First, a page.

- Ellora's Cave
- Release Date
- February 2014
Every starlet wants master painter Kenon Alavi to do her portrait…and more. But Kenon prefers firm to soft and sates his desires with the boyfriends of the women he paints, enjoying the diversity of many lovers but shunning any attachments.
Wallace Harte's English degree isn't helping him find a job and working at a bar is the closest he's gotten to being the Second Coming of Faulkner. Something's gotta give soon or he'll be out on the street.
Kenon zeroes in on the bartender at an art exhibition, intending to add him to his long list of conquests, but Wally bolts, initiating a heated game of cat and mouse. Kenon delights in the game until he discovers what Wally is writing. Feeling betrayed, Kenon swears off all entanglements until he reads Wally's story and discovers true love is sometimes between the pages and not the sheets.
Jul 11, 2015 [ OFFICIAL REVIEW ]
179 people found the following review helpful
Shallow, undefined characters and a thin plot dull this story of an artist colony in New York City.
Flamboyant Kenon Alavi, the portrait painter of the rich and famous, has settled into a rut and needs something or someone to jump start his creativity again. He spies that someone at the art opening where his latest portrait is being unveiled. The target of his lust is the bartender.
Bartender and aspiring writer Wally Harte is stunned when Kenon sidles up to the bar and asks to meet him after the event. Wally, whose muse supposedly has left him, agrees, but runs away before they meet.
So begins a cat and mouse game with Kenon propositioning and then retreating and Wally being pursued. Both feel sparks fly between them, yet except for a kiss or two and Wally's "erotic" writings about Kenon, not much happens.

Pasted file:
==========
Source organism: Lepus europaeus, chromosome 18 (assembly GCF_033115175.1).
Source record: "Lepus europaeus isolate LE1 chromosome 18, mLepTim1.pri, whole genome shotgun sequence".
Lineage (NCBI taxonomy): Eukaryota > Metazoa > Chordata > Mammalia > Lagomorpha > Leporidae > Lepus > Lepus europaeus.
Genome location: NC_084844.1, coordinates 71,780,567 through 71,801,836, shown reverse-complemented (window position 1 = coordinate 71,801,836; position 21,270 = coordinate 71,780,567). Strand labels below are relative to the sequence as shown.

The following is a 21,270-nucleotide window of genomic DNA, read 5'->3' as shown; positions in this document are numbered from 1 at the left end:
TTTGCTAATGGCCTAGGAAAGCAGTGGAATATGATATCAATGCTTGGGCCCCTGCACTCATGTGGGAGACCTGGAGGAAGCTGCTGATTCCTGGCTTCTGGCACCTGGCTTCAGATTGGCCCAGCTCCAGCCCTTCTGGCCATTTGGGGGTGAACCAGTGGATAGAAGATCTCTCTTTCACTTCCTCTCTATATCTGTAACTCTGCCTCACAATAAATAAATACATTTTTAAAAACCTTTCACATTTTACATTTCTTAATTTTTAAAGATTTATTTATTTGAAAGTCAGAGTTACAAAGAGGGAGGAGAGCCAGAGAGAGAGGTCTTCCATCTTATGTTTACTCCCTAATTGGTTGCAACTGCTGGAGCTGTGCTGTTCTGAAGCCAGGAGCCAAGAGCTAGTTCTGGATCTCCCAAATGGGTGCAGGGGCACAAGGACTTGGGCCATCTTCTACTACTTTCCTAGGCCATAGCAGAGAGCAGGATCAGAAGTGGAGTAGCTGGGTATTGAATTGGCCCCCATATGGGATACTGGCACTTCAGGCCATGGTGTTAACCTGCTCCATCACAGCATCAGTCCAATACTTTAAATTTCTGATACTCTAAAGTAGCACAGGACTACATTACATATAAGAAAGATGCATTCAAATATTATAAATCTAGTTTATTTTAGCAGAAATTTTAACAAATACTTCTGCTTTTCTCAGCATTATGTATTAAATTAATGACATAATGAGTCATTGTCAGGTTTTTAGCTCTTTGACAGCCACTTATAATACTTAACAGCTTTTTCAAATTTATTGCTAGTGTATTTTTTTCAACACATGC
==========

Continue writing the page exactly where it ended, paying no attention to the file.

An unfaithful lover on Kenon's part is alluded to, but never fleshed out. Wally's background is left hazy at best with only the fact that he's a college graduate in creative writing being stated. However, the turgid prose that the sexually frustrated Wally writes after he gets back to his apartment having seen Kenon aren't worthy of a creative writing graduate.
Both Wally and Kenon are cyphers, dancing around each other professing at first passion and finally love, but neither giving concrete details about their pasts other than glancing references.
Kenon is a cynical poseur, who espouses contradictions about the art collective he's built. On the one hand, he says he needs a Russian's money to keep the collective going, yet when the chips are down, Kenon doesn't mind thwarting the Russian.
In his personal life, Kenon is also a contradiction. He's had numerous hookups and the occasional relationship. But when he meets Wally, even though Kenon is knocked back by the connection he feels with the writer, Kenon can't close the deal.
Wally too is a contradiction. Like Kenon, he's experienced in sexual matters, yet he acts like a scared virgin around Kenon. They're both dancing an unnecessary and at times boring dance.
Finally, at the end of the book there's no real reason that either man can claim he loves the other. Neither has found out anything but superficial information about the other, certainly not enough to profess undying, even happily-for-now love.
Even as erotica, the book lacks passion. Most run-of-the-mill gay romances contain more compelling love scenes. But then the ones contained in this story are for the most part written by Wally when he gets back from seeing Kenon. Unfortunately, all they prove is that Wally didn't learn much in the creative writing classes he attended.
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